Family History in Clinical Practice
Suzanne M. Mahon, RN, DNSc AOCN, APNG
Sue Nicholas, MSN, BSN, RNC-BC, WHNP-BC
(Available until 3/18/2017)
This webinar would be helpful to nurses who wish to better understand how to construct an accurate family pedigree, pedigree analysis, and risk assessment principles. Concepts will be explored using clinical case examples.
Nurses in any clinical setting who want to advance their knowledge in obtaining a family history and pedigree, along with risk identification and appropriate genetic referral.
1. Construct an accurate three - generation pedigree.
2. Describe at least two ways in which the pedigree can be utilized to better categorize risk for developing disease.
3. Describe how pedigree analysis guides referrals for genetic assessment.
Dr. Suzanne Mahon is a Professor in the Division of Hematology/Oncology and a Professor in Adult Nursing in the School of Nursing at Saint Louis University in St. Louis, Missouri. She instituted and has run the Hereditary Cancer Program there since 1999 where she has provided genetic counseling and educational services to over 4000 families. She has over 100 publications in the area of cancer prevention and cancer genetics in peer reviewed journals. She is the recipient of the 2011 ISONG Founders Award for Education to Professionals, Patients, and the Public. Dr. Mahon is also the recipient of the Saint Louis University 2012 School of Nursing Alumni Award which recognized an outstanding alumnus of the School of Nursing who exemplifies, in daily life, the mission of Saint Louis University and has achieved outstanding success in their professional life and in their intellectual pursuits.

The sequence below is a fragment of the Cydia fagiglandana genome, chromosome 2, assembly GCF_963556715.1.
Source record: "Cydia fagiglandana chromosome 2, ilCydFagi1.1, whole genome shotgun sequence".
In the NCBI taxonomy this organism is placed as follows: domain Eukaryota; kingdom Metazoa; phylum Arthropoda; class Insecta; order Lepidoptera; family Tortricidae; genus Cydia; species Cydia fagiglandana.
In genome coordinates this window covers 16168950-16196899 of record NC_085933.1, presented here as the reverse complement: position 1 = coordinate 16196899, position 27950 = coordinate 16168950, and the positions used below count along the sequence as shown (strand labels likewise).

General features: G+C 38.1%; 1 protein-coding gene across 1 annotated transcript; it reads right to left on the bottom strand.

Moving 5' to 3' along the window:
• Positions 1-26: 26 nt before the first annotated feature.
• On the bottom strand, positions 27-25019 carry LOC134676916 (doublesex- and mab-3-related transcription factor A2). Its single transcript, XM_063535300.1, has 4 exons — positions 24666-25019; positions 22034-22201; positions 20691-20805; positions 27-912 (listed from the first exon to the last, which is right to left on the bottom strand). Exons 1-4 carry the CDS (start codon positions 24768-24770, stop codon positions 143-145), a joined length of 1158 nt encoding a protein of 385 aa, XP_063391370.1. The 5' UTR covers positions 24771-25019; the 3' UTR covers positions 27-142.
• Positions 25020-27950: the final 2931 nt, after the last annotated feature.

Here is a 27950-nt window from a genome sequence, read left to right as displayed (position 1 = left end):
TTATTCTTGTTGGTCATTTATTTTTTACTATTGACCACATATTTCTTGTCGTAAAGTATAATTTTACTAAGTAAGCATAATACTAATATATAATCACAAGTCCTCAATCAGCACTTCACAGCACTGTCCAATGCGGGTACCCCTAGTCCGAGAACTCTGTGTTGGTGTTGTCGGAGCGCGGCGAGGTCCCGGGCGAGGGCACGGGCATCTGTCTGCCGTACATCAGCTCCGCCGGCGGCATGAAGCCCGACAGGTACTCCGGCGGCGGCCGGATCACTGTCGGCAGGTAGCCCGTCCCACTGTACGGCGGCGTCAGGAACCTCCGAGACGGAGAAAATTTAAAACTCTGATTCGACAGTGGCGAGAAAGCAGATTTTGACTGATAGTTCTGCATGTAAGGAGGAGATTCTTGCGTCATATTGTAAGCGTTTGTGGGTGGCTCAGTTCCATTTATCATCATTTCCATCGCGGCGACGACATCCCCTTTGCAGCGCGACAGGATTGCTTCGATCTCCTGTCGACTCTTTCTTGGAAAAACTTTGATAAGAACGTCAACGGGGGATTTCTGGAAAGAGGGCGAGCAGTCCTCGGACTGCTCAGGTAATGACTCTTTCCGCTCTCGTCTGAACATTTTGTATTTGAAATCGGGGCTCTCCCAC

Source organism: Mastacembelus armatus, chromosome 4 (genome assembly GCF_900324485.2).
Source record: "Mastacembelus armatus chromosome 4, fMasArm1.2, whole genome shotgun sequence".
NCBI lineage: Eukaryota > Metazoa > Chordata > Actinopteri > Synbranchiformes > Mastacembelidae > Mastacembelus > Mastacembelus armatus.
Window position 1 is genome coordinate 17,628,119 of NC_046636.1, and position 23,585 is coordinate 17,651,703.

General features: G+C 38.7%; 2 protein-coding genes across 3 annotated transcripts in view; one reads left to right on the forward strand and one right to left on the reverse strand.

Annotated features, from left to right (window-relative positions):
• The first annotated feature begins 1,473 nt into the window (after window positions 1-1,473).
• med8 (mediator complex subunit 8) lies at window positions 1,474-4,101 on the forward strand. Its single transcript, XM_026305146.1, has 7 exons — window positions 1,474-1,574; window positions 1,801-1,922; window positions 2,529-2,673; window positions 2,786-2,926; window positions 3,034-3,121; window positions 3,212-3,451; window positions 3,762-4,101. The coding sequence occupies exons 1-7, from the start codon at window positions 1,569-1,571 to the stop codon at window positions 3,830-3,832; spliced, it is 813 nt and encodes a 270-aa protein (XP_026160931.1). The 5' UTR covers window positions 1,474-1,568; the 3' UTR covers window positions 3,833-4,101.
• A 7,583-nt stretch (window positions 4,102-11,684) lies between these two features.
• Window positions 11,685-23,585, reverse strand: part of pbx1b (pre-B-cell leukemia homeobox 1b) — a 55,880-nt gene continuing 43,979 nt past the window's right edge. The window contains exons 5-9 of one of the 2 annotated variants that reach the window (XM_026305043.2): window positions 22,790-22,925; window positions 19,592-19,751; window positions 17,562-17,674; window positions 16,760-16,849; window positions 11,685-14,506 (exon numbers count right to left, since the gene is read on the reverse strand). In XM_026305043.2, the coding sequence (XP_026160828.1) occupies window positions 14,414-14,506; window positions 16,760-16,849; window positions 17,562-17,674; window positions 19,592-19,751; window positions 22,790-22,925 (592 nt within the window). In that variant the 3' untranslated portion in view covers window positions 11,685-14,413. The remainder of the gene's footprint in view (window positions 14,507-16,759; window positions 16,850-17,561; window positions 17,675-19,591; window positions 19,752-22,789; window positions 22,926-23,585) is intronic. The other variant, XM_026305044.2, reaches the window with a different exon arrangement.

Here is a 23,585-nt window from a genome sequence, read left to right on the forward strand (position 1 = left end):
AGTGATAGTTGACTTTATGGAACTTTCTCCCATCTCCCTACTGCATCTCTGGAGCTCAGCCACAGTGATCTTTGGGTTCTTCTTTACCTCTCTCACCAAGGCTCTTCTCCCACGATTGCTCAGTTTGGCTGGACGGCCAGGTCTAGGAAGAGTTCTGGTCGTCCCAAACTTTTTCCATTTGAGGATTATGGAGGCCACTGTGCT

Ms Nicholas has spent 35 years caring for women across the care continuum with primary focus within the high risk obstetrical arena. She is passionate about the care of childbearing families as she believes they are
our future. Her position at Akron Children's Hospital has afforded her the opportunity to coordinate the care of high risk families and expand her genetic/genomic expertise within the Fetal Care Center. In 2013, she was part of a dyad selected to participate in the MINC project (Methods of Incorporating Nursing Competencies) which expanded her knowledge of genetics and genomics. She has since become the nursing ambassador within her organization, educating nurses on the importance of family history, risk identification and utilization of our genetic services to improve the health of the patients we serve.
This learning activity has been developed in collaboration with the University of Pittsburgh School of Nursing.
Participants successfully completing this activity will be awarded one (1) continuing nursing education contact hour.
The University of Pittsburgh School of Nursing is accredited as a provider of continuing nursing education by the American Nurses Credentialing Center's Commission on Accreditation.